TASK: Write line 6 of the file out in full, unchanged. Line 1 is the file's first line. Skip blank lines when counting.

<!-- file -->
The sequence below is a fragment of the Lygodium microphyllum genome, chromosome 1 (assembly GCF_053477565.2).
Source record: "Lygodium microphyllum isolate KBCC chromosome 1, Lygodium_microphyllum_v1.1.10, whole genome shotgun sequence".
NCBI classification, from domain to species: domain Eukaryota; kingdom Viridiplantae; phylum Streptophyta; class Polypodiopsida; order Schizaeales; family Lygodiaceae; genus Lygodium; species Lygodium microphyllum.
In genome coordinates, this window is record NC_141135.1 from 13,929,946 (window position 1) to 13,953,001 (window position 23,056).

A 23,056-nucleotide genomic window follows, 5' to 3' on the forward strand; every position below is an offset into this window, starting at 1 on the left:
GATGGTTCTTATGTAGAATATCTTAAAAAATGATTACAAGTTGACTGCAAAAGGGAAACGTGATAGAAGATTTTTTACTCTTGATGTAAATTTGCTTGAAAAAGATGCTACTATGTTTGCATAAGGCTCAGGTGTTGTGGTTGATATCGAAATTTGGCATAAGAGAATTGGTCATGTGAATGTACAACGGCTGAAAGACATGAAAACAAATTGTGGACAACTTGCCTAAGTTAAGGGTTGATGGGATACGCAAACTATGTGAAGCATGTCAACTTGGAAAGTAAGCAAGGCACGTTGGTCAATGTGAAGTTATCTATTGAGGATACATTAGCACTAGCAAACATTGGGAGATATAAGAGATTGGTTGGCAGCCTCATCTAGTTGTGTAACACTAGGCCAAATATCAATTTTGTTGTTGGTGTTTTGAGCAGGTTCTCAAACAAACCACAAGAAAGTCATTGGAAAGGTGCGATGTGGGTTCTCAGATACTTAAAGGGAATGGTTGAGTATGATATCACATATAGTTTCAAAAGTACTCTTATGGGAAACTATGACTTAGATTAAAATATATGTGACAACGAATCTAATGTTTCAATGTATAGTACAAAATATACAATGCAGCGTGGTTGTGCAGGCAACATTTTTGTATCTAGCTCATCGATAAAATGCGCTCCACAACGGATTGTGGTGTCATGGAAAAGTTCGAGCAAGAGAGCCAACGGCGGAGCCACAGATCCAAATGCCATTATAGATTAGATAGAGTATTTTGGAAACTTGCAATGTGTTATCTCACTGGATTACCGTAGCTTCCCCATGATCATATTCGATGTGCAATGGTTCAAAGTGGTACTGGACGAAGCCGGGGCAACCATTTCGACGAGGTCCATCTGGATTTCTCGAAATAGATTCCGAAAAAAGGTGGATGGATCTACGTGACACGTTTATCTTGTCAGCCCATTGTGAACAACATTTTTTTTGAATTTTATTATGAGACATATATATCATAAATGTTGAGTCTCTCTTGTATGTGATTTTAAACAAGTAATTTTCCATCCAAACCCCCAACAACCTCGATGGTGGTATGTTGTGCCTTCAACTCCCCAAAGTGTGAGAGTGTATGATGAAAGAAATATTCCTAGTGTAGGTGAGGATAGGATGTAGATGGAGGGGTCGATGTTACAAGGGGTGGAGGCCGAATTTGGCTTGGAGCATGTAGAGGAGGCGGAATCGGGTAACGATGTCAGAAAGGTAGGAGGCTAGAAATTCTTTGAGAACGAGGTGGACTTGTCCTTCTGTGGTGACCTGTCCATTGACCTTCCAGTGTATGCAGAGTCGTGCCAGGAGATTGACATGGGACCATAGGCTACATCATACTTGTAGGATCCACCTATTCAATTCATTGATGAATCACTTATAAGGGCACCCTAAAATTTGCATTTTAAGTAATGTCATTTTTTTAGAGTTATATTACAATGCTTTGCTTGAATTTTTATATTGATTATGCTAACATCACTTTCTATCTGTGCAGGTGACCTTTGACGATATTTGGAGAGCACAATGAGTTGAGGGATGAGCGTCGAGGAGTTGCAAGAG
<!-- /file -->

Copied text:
GATGGTTCTTATGTAGAATATCTTAAAAAATGATTACAAGTTGACTGCAAAAGGGAAACGTGATAGAAGATTTTTTACTCTTGATGTAAATTTGCTTGAAAAAGATGCTACTATGTTTGCATAAGGCTCAGGTGTTGTGGTTGATATCGAAATTTGGCATAAGAGAATTGGTCATGTGAATGTACAACGGCTGAAAGACATGAAAACAAATTGTGGACAACTTGCCTAAGTTAAGGGTTGATGGGATACGCAAACTATGTGAAGCATGTCAACTTGGAAAGTAAGCAAGGCACGTTGGTCAATGTGAAGTTATCTATTGAGGATACATTAGCACTAGCAAACATTGGGAGATATAAGAGATTGGTTGGCAGCCTCATCTAGTTGTGTAACACTAGGCCAAATATCAATTTTGTTGTTGGTGTTTTGAGCAGGTTCTCAAACAAACCACAAGAAAGTCATTGGAAAGGTGCGATGTGGGTTCTCAGATACTTAAAGGGAATGGTTGAGTATGATATCACATATAGTTTCAAAAGTACTCTTATGGGAAACTATGACTTAGATTAAAATATATGTGACAACGAATCTAATGTTTCAATGTATAGTACAAAATATACAATGCAGCGTGGTTGTGCAGGCAACATTTTTGTATCTAGCTCATCGATAAAATGCGCTCCACAACGGATTGTGGTGTCATGGAAAAGTTCGAGCAAGAGAGCCAACGGCGGAGCCACAGATCCAAATGCCATTATAGATTAGATAGAGTATTTTGGAAACTTGCAATGTGTTATCTCACTGGATTACCGTAGCTTCCCCATGATCATATTCGATGTGCAATGGTTCAAAGTGGTACTGGACGAAGCCGGGGCAACCATTTCGACGAGGTCCATCTGGATTTCTCGAAATAGATTCCGAAAAAAGGTGGATGGATCTACGTGACACGTTTATCTTGTCAGCCCATTGTGAACAACATTTTTTTTGAATTTTATTATGAGACATATATATCATAAATGTTGAGTCTCTCTTGTATGTGATTTTAAACAAGTAATTTTCCATCCAAACCCCCAACAACCTCGATGGTGGTATGTTGTGCCTTCAACTCCCCAAAGTGTGAGAGTGTATGATGAAAGAAATATTCCTAGTGTAGGTGAGGATAGGATGTAGATGGAGGGGTCGATGTTACAAGGGGTGGAGGCCGAATTTGGCTTGGAGCATGTAGAGGAGGCGGAATCGGGTAACGATGTCAGAAAGGTAGGAGGCTAGAAATTCTTTGAGAACGAGGTGGACTTGTCCTTCTGTGGTGACCTGTCCATTGACCTTCCAGTGTATGCAGAGTCGTGCCAGGAGATTGACATGGGACCATAGGCTACATCATACTTGTAGGATCCACCTATTCAATTCATTGATGAATCACTTATAAGGGCACCCTAAAATTTGCATTTTAAGTAATGTCATTTTTTTAGAGTTATATTACAATGCTTTGCTTGAATTTTTATATTGATTATGCTAACATCACTTTCTATCTGTGCAGGTGACCTTTGACGATATTTGGAGAGCACAATGAGTTGAGGGATGAGCGTCGAGGAGTTGCAAGAG